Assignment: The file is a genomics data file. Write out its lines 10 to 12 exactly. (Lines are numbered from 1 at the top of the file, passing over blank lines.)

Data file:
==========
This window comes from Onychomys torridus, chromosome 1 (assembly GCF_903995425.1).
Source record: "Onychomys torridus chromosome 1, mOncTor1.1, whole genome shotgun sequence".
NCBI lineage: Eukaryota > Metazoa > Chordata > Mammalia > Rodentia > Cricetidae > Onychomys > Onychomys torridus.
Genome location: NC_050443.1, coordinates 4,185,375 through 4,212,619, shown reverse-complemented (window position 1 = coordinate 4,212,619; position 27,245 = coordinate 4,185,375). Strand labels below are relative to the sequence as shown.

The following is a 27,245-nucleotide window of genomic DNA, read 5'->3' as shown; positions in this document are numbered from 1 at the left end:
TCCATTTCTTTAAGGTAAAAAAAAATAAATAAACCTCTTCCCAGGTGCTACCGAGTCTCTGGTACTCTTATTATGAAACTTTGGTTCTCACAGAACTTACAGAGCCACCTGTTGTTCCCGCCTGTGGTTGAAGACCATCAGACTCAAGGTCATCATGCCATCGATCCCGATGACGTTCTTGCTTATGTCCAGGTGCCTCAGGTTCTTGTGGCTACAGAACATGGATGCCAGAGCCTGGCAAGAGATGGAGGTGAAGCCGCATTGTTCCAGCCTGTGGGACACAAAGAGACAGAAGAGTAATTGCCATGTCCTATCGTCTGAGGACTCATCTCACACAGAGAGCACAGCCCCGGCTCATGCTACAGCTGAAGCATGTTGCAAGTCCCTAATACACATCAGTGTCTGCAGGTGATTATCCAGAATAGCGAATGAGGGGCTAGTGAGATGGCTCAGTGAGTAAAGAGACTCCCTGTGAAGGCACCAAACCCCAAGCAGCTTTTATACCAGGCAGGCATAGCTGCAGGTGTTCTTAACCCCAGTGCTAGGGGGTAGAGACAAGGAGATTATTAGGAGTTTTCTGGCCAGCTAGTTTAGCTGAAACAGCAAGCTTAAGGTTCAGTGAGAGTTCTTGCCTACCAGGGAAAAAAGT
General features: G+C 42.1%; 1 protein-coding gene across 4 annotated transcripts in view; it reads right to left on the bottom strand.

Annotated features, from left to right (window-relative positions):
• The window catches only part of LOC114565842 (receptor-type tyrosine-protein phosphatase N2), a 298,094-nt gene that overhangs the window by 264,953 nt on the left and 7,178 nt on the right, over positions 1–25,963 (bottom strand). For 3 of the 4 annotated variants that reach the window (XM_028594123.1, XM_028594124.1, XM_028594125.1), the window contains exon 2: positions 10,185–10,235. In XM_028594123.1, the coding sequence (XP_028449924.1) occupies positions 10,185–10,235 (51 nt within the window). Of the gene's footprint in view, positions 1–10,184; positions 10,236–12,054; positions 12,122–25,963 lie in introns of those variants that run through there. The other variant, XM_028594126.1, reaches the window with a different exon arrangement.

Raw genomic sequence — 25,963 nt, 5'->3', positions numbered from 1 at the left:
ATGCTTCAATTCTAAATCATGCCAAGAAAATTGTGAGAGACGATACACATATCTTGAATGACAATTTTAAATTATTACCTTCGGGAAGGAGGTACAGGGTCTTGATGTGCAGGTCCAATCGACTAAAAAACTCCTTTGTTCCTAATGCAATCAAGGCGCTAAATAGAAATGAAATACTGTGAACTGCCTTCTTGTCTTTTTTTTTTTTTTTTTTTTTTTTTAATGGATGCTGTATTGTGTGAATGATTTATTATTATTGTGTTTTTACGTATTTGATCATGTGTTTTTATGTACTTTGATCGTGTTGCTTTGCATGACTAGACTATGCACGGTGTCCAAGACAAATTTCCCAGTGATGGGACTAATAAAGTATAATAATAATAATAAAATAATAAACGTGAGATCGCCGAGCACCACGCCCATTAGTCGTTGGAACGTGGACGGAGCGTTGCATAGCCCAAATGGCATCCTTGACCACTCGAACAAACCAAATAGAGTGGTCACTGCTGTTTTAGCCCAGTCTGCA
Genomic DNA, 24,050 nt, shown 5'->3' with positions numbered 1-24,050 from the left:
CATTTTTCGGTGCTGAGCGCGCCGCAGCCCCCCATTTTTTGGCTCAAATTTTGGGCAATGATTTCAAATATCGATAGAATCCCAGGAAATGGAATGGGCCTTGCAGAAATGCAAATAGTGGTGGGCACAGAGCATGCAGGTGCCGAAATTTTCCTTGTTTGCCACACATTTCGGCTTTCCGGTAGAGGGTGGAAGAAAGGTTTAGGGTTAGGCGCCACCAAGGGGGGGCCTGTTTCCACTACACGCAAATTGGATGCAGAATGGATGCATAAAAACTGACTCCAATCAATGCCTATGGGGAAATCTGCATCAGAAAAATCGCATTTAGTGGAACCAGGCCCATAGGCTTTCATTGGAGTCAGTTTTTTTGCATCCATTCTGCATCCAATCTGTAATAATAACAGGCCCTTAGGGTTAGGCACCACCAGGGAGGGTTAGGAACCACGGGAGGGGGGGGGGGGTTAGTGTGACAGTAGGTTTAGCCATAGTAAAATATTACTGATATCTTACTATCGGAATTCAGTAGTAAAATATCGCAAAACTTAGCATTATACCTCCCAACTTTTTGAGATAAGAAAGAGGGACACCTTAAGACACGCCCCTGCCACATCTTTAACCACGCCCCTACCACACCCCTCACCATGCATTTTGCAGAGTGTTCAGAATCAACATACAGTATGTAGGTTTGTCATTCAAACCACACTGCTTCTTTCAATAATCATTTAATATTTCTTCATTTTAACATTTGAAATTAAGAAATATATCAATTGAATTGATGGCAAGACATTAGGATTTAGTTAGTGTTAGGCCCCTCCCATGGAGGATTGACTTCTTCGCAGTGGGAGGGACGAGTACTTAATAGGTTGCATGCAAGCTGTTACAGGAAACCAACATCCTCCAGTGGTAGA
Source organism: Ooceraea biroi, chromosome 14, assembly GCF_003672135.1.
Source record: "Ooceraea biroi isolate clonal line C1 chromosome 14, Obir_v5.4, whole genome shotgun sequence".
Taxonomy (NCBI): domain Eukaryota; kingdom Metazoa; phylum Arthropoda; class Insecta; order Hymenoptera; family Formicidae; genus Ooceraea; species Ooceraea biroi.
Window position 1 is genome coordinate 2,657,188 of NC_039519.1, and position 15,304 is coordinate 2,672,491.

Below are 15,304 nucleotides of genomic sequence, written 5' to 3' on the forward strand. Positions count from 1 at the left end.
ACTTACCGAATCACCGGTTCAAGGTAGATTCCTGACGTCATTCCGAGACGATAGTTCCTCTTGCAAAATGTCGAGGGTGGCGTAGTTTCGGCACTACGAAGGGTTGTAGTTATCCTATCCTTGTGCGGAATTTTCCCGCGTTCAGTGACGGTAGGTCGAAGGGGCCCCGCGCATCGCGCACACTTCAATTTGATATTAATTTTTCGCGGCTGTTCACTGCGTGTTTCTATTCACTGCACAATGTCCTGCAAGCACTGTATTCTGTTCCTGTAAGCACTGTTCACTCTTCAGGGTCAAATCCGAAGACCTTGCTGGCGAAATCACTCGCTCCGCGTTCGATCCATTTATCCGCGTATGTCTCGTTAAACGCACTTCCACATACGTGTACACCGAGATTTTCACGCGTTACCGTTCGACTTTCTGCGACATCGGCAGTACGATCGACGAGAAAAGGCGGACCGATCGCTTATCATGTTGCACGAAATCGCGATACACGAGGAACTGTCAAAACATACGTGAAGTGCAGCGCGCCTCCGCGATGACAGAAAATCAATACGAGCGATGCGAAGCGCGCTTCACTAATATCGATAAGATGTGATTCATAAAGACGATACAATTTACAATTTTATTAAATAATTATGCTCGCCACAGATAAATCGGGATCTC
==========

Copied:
Raw genomic sequence — 25,963 nt, 5'->3', positions numbered from 1 at the left:
ATGCTTCAATTCTAAATCATGCCAAGAAAATTGTGAGAGACGATACACATATCTTGAATGACAATTTTAAATTATTACCTTCGGGAAGGAGGTACAGGGTCTTGATGTGCAGGTCCAATCGACTAAAAAACTCCTTTGTTCCTAATGCAATCAAGGCGCTAAATAGAAATGAAATACTGTGAACTGCCTTCTTGTCTTTTTTTTTTTTTTTTTTTTTTTTTAATGGATGCTGTATTGTGTGAATGATTTATTATTATTGTGTTTTTACGTATTTGATCATGTGTTTTTATGTACTTTGATCGTGTTGCTTTGCATGACTAGACTATGCACGGTGTCCAAGACAAATTTCCCAGTGATGGGACTAATAAAGTATAATAATAATAATAAAATAATAAACGTGAGATCGCCGAGCACCACGCCCATTAGTCGTTGGAACGTGGACGGAGCGTTGCATAGCCCAAATGGCATCCTTGACCACTCGAACAAACCAAATAGAGTGGTCACTGCTGTTTTAGCCCAGTCTGCA
Genomic DNA, 24,050 nt, shown 5'->3' with positions numbered 1-24,050 from the left: